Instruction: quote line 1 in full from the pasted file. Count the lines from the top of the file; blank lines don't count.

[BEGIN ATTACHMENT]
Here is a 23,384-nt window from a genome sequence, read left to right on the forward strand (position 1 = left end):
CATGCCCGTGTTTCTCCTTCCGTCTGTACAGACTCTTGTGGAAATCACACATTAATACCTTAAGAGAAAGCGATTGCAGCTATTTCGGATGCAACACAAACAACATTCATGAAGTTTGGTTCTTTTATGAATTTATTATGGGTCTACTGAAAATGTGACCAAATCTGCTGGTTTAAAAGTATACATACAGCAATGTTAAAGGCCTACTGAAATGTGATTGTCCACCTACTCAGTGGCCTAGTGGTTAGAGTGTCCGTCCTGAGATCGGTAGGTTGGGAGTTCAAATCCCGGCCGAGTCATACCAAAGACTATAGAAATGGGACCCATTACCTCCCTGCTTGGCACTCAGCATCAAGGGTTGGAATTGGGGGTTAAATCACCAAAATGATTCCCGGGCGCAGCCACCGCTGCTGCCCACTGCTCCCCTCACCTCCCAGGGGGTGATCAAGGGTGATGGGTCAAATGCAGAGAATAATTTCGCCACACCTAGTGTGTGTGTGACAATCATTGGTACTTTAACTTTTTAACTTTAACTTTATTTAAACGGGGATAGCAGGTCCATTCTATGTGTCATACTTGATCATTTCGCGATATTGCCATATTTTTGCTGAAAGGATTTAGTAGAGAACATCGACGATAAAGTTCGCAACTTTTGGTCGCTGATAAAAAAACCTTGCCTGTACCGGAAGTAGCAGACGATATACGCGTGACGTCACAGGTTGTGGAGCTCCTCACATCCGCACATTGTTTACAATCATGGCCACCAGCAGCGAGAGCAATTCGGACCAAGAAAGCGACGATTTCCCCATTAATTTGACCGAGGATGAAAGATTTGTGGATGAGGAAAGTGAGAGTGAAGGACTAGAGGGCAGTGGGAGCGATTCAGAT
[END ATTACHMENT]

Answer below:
Here is a 23,384-nt window from a genome sequence, read left to right on the forward strand (position 1 = left end):